5 Powerful Passages On Loving Kindness From The Buddhist Metta Sutta

metta sutta

One of the most compelling concepts in Buddhism is that of universal loving kindness. It has the potential to transform your life, and you don’t need to be a Buddhist to experience the profound effects of this practice.

The idea of loving kindness was first proposed by the Buddha in the Metta Sutta. We’ll take a look at some of the most powerful passages in the Metta Sutta and show you how you can reap the benefits of this practice in your own life.

What Is The Metta Sutta?


Many of the core Buddhists texts and practices come from the Buddha, and the Metta Sutta is no exception. In fact, the Metta Sutta is one of the Buddha’s most important teachings.

The word metta is a Pali word that means, “loving kindness.” The Metta Sutta is the Buddha’s key teaching on loving kindness. It explains not only what loving kindness is but what the benefits to practicing loving kindness are and how to do it.

What Does Loving Kindness Mean?

If you guessed that loving kindness must have something to do with love and kindness, you’re right. But it runs much deeper than that.

The Buddhist practice of metta isn’t just a practice — it’s a way of life. It’s something to be cultivated, practiced, and meditated on. That’s because metta (loving kindness) is one of the Four Divine States of Buddhism along with karuna (compassion), mudita (sympathetic joy or empathy), and upekkha (equanimity). This is what Buddhists aspire to.

So, what does it mean to practice metta, or loving kindness?

Metta is not to be confused with compassion. Compassion is associated with a willingness to take on the pain of others and support them in their hardships. While this is an important trait and another of the Four Divine States of Buddhism, it’s not what loving kindness is.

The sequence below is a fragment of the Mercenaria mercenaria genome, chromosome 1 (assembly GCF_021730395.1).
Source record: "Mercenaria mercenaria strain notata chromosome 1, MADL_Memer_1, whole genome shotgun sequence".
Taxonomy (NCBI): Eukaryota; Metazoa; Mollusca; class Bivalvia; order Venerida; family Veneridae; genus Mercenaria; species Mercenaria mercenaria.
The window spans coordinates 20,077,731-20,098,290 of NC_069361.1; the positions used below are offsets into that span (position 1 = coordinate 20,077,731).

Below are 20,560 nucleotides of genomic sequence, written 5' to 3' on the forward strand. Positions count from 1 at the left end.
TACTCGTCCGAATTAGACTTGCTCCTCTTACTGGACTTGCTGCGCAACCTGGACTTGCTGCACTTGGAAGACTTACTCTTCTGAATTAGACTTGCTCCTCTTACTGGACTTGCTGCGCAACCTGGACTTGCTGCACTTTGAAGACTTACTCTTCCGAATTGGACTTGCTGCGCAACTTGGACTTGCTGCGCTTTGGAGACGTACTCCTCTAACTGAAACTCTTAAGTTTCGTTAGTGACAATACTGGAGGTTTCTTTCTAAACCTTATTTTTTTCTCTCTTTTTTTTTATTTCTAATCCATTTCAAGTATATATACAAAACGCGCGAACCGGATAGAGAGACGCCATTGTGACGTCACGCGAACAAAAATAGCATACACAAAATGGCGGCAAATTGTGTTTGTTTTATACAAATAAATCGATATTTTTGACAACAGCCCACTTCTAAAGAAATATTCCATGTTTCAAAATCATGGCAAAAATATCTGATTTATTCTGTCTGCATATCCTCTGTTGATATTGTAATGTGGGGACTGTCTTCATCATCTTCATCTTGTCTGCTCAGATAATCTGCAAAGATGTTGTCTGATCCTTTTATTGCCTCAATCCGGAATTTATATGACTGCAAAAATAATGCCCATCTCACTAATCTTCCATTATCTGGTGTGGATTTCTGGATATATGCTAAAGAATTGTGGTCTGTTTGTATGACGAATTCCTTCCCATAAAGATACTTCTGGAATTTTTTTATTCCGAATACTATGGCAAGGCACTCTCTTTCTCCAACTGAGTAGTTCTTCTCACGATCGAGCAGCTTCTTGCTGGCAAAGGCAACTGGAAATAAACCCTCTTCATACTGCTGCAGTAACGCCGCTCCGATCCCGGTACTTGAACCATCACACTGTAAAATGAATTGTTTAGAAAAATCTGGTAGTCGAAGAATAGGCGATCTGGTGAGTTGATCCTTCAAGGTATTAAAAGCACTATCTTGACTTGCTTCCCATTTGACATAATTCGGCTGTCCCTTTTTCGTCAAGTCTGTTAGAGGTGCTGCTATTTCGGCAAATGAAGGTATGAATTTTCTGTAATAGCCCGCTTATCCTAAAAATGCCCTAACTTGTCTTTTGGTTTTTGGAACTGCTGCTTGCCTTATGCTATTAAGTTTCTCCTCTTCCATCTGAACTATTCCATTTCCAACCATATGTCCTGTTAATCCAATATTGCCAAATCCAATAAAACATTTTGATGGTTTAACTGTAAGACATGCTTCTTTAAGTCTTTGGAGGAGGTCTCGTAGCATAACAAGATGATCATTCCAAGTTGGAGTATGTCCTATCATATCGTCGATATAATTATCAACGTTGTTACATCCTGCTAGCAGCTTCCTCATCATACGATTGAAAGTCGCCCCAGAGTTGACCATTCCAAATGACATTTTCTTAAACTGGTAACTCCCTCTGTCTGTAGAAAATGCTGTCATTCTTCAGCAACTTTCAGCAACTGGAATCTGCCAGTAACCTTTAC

Metta is the spread of benevolence and good will toward others. Cultivating loving kindness is one of the focuses of Buddhism meditation. It’s called metta meditation. And it’s one of the most powerful meditation experiences out there.

buddhist metta sutta

5 Powerful Passages From The Metta Sutta For Meditation


If you’d like to explore metta meditation, a great place to start is with the Metta Sutta. In the Metta Sutta, the Buddha outlines what metta is, the benefits it brings, and how it can be practiced.

Here are 5 key passages from the Metta Sutta:

“Let one not deceive nor despise another person, anywhere at all. In anger and ill-will, let him not wish any harm to another.”

“Just as a mother would protect her only child with her own life, even so, let him cultivate boundless thoughts of loving kindness towards all beings.”

“Whether standing, walking, seated or lying down, as long as he is awake, he should develop this mindfulness. This they say, is the divine abiding here.”

“Let him cultivate boundless thoughts of loving kindness towards the whole world — above, below and all around, unobstructed, free from hatred and enmity.”

“May all beings be well and safe, may their hearts rejoice.”

These passages from the Metta Sutta can not only help deepen your understanding of loving kindness but can also be used in meditation. In fact, metta meditation is probably the best way to understand what loving kindness is all about.

Meditation can be a powerful tool. In fact, it has the potential to change your life. Deborah King, Author of Mindvalley’s Be A Modern Master Program explains, “Learning to meditate changed the course of my life and set me firmly on a spiritual climb I never would have believed possible.”

If you’d like to try some loving kindness for yourself, there are many excellent metta meditations available online that you can follow. Also, try Mindvalley’s founder Vishen Lakhiany’s 6 Phase meditation that includes meta meditation. They don’t take long — even just a few minutes can have a powerful impact.


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Shannon Terrell

Shannon Terrell is a writer based in Toronto, Canada. She revels in the thrill of exploration, whether it be new cultures, new landscapes, or new ways to bring on the happy. If she’s not hiking or practicing yoga, she probably has her nose in a book.

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